The Centers for Medicare & Medicaid Services (CMS) approved a waiver that the state Health and Human Services Commission (HHSC) says allows Texas "to expand Medicaid managed care while preserving hospital funding, provides incentive payments for health care improvements, and directs more funding to hospitals that serve large numbers of uninsured patients." The waiver means Texas will continue receiving federal funds while expanding Medicaid managed care.
Texas Health and Human Services Executive Commissioner Tom Suehs said the waiver "will allow us to replace an archaic federal [hospital] Medicaid funding system with one built around local solutions that rewards hospitals for patient care and innovation. These reforms will allow us to ensure the best, most efficient use of Medicaid funding and improve services for Texans."
An HHSC news release said Gov. Rick Perry and the legislature directed HHSC to apply for the waiver "to identify innovative, state-based solutions to Texas' health care needs. Under the waiver, communities and hospitals will form regional health partnerships that support more localized health care solutions. The partnerships will identify ways to improve health services that address the specific needs of their region in order to qualify for incentive payments. These projects will be monitored and measured to ensure the funding is used efficiently and effectively."
Projects that might be funded under the waiver include initiatives to expand availability of primary and specialty physician services, implement the medical home model, reduce inappropriate use of emergency centers, and improve care for diabetics.
HHSC has said it expects hospital districts to work with county medical societies to develop regional plans. In October, TMA President C. Bruce Malone, MD, and John Holcomb, MD, chair of TMA's Select Committee on Medicaid, CHIP, and the Uninsured, wrote HHSC officials to urge them to involve physicians in the process. They said the success of the regional partnerships "will depend on collaboration and cooperation with local physicians and other stakeholders."
The state's Medicaid managed care program pays health plans a monthly fee to cover treatment of patients on Medicaid. Federal rules generally mean that states that expand managed care see a reduction in funding to hospitals under the Medicaid Upper Payment Limit program. Without the waiver, safety net hospitals in the state would have lost about $3 billion a year in supplemental funding.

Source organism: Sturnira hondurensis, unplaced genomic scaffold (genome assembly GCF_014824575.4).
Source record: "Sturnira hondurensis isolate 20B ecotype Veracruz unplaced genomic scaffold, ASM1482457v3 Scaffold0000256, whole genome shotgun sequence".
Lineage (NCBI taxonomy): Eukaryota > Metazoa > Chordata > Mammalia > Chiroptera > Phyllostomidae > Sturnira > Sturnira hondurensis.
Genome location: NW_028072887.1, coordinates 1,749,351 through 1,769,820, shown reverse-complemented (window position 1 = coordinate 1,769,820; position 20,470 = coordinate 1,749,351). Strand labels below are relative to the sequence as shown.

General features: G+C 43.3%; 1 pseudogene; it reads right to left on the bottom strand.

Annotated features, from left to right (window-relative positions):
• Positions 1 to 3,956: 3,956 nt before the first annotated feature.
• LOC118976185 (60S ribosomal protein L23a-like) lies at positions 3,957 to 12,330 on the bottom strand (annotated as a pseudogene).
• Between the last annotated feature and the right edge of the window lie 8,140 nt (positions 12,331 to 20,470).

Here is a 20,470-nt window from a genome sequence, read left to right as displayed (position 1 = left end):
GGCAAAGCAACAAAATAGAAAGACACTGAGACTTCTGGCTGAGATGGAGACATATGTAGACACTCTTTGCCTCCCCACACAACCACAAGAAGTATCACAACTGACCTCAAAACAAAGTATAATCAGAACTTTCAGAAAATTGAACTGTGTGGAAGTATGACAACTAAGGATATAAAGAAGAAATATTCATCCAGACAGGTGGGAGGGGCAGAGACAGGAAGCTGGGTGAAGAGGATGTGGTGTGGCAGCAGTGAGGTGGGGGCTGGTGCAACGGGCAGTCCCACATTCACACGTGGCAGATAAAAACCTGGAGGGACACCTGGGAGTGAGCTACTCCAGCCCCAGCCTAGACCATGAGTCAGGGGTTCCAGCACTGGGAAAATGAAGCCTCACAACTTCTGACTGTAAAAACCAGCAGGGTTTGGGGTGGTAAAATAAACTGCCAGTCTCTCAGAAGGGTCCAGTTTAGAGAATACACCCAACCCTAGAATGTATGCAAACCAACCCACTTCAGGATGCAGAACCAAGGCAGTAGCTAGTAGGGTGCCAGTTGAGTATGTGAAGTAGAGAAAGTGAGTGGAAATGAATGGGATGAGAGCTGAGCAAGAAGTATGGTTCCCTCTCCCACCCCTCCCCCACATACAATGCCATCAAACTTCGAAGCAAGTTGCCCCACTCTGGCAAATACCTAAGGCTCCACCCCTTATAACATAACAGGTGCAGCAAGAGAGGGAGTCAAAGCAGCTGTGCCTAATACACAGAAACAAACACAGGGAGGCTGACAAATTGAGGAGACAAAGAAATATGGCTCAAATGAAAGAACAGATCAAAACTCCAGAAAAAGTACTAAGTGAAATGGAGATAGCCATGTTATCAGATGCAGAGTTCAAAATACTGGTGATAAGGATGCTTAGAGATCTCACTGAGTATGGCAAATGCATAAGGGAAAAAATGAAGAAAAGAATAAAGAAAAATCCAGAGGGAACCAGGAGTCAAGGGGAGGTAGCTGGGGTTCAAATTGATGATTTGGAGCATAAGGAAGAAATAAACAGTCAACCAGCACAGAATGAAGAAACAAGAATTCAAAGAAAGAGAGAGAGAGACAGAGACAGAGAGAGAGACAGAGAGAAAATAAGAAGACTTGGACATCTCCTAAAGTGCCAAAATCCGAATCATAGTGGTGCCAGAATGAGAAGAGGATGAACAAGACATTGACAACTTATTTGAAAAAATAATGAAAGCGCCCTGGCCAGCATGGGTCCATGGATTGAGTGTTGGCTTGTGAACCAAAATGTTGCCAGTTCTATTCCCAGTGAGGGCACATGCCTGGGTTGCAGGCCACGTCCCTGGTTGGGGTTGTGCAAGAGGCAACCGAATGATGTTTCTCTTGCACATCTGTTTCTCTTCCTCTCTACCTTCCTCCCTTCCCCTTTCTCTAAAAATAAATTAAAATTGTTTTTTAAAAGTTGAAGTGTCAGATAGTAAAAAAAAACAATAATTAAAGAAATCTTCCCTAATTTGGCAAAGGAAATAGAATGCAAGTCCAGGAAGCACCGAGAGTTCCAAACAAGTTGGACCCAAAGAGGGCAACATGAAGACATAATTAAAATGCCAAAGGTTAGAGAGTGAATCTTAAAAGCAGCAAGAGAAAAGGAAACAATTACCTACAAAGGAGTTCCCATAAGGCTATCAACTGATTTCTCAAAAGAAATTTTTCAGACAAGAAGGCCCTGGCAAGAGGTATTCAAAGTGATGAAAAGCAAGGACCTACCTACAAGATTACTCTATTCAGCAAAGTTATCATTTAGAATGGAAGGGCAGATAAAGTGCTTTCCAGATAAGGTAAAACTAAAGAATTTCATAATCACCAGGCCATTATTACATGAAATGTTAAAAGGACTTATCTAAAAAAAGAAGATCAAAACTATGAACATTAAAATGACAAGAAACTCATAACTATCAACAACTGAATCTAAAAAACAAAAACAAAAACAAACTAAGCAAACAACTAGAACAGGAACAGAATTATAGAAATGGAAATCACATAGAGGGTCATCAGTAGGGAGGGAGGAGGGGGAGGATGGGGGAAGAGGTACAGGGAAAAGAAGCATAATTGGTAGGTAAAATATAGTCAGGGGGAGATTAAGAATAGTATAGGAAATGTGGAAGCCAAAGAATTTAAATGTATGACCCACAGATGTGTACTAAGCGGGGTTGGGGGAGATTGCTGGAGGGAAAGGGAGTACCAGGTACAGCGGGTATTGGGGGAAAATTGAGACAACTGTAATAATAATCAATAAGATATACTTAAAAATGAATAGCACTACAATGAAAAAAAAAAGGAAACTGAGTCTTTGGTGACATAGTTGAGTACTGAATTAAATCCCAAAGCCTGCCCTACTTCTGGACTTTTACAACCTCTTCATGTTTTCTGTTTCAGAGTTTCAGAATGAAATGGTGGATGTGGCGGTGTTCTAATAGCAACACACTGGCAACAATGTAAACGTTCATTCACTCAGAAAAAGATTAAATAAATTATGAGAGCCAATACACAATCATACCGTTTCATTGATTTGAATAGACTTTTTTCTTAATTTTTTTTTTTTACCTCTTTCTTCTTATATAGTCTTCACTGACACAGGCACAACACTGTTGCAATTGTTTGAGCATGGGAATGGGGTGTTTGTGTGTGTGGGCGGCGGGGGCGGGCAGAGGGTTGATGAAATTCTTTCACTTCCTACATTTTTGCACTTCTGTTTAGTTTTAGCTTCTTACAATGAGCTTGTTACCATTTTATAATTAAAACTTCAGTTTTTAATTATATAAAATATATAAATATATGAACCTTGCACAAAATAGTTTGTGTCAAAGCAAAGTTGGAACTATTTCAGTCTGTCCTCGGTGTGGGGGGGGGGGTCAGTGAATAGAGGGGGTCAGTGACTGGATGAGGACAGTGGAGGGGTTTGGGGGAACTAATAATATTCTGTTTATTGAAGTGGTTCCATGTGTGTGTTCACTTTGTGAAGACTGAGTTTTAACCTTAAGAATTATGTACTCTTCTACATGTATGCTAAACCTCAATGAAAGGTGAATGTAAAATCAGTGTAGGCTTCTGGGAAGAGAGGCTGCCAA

HHSC says hospitals with uninsured patients "will continue to receive funding to care for them, as well as physician, clinic, and other services, and traditional inpatient costs. The waiver does not change who is eligible to get Medicaid or the services they can receive."
Family Planning Feud
CMS did not approve the state's Women's Health Waiver request, thus Texas cannot prohibit Medicaid recipients from receiving care at family planning clinics that perform abortions. The government said federal law does not permit such a restriction.
That prompted Governor Perry to say, "The Obama Administration is playing politics by holding women's health care hostage because of Texas' pro-life policies, sacrificing the health of millions of Texas women in the name of their pro-abortion agenda."
Other Services Expanded
Medicaid also announced:
- Tobacco cessation counseling will become a Medicaid benefit for pregnant women between ages 10 and 55 on Jan. 1.
- Starting March 1, physicians will have the option to submit electronic claims to the Texas Medicaid & Healthcare Partnership for services to Medicaid clients whose benefits are administered by a Medicaid managed care organization. This means physicians will be able to submit all their Medicaid claims – fee-for-service and HMO claims – to a single entity rather than to multiple ones. TMA lobbied for the change during the legislative session as a way to reduce the administrative complexity and cost of the Medicaid program.
Action, Dec. 16, 2011